Saun Hough (left), associate pastor at Crossroads United Methodist Church in Compton, Calif., hands reentry hygiene kits to Jerrel McCoy, lead community health worker at Shields for Families in 2020. The church mobilized to create 3,500 kits for people released from prison by the state of California. File photo courtesy of Crossroads United Methodist Church.
The goal is to recognize “returned citizens not as formerly incarcerated people, but as children of God,” Bowie said. 

“Not just to look at them, but to see them — see their worth, see their value and see the huge role they can play in the community.”

Register for webinar

The “Released: I’m Home, Now What?” Zoom webinars, sponsored by Strengthening the Black Church for the 21st Century and ResourceUMC, begin at 6 p.m. U.S. Central time April 26-30. Registration is required to attend.
 
Sessions

April 26 — Motivation Monday: Presenters will discuss their dedication to providing information to help envision new ways to transform the lives of persons impacted by incarceration.

April 27 — Testimony Tuesday: Women will share testimony about the transition from prisoner to citizen.

April 28 — Wisdom Wednesday: Leaders will share impactful resources and conversation about crime and incarceration.

April 29 — Thriving Thursday: Former male prisoners will share their stories of seeking employment and striving for emotional and mental wellness.

April 30 — Freedom Friday: A surprise guest will highlight this presentation about how churches can impact social justice as a way of having fresh ways to engage youth and young adults. 
That can make all the difference, Hough said.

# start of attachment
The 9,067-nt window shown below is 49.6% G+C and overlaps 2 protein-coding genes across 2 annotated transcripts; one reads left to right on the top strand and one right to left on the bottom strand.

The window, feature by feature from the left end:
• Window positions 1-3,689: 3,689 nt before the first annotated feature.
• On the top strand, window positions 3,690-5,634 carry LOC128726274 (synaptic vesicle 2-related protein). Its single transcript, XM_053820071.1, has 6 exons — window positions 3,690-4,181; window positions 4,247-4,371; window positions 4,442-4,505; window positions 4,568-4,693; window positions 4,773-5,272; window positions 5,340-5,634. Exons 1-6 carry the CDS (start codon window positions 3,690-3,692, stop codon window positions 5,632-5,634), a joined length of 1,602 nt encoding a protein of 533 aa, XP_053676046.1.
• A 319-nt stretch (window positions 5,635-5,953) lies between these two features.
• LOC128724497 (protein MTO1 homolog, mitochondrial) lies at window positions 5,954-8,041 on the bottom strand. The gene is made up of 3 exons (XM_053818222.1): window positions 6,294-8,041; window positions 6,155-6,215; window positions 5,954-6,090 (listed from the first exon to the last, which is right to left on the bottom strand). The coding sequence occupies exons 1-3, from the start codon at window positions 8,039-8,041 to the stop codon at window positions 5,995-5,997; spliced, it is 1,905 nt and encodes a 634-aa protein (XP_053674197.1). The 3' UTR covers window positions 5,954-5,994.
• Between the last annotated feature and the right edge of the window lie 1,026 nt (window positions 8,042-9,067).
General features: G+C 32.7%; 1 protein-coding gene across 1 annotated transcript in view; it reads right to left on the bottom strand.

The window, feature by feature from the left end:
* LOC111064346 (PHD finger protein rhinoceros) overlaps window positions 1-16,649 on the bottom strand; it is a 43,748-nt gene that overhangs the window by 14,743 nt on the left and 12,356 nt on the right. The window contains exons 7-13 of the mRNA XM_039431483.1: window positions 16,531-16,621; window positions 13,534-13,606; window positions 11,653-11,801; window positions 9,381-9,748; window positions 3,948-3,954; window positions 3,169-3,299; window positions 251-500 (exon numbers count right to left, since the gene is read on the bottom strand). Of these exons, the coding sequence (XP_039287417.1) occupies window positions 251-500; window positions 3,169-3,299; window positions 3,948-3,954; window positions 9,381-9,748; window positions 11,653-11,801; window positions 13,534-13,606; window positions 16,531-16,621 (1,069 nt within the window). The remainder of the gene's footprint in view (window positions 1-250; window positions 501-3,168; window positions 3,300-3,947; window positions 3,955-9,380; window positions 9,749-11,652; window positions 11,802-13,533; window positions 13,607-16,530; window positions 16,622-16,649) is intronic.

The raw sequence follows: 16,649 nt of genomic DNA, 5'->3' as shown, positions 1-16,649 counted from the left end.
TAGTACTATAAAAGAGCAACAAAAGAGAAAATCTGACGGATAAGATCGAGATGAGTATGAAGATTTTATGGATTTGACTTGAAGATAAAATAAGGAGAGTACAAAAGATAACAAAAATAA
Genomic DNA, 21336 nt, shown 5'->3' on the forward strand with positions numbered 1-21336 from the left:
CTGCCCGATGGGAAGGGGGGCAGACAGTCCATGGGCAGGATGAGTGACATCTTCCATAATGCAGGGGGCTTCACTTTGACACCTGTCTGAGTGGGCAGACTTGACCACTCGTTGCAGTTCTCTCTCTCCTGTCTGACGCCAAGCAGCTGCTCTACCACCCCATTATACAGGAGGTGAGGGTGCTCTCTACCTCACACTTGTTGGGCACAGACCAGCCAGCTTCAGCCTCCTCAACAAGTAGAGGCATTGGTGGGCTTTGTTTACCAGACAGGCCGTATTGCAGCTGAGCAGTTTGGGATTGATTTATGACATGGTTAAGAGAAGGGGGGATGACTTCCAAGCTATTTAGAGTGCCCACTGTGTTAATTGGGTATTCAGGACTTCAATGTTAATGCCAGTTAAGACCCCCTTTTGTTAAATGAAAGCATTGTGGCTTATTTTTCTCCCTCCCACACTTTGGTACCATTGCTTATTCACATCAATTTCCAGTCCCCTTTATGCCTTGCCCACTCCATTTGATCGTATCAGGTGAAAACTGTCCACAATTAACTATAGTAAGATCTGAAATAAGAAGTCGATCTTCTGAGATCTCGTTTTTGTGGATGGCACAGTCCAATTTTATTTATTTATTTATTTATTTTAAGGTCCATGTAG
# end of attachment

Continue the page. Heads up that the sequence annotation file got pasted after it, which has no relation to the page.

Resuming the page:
“When you’re fighting and … trying to establish yourself beyond that horrible decision that you made and to live out what is the best in you, it’s very difficult because there’s so many barriers that you have to overcome,” Hough said.

Many church members, especially in older congregations, are hesitant to work in prison ministries, Hough said.

“They shy away from it because it’s so hard,” he said. “It’s easier to do a homeless ministry and it’s easier to do a foster care ministry because you get more sympathy.”

As of 2018, Black Americans comprised 12% of the adult population in the U.S., but made up 33% of the prison population, according to the Pew Research Center.

At least some of those Black prisoners are behind bars because of racism, Bowie maintains.

“There’s a portion of people who have been incarcerated for minor drug infractions,” he said. “The other races would get either rehabilitation or probation. … I believe the church can play a major role in dismantling racism that’s prevalent in our judicial system as it relates to incarceration.” 

The stigma on released prisoners is considerable, even in churches, Bowie said.

“You have very few Black congregations who are part of this work,” he said. “I think there’s an embarrassment. I think there’s guilt and shame that Christians in the Black church need to overcome.”

Many Black Christians have family members who are serving time, Bowie said. All the more reason to be actively helping prisoners when they come home to have support and find gainful employment, he said.

“What better way in the body of Christ to realize … it’s all about having a second chance,” Bowie said.

Patterson is a UM News reporter in Nashville, Tennessee. Contact him at 615-742-5470 or [email protected]. To read more United Methodist news, subscribe to the free Daily or Weekly Digests.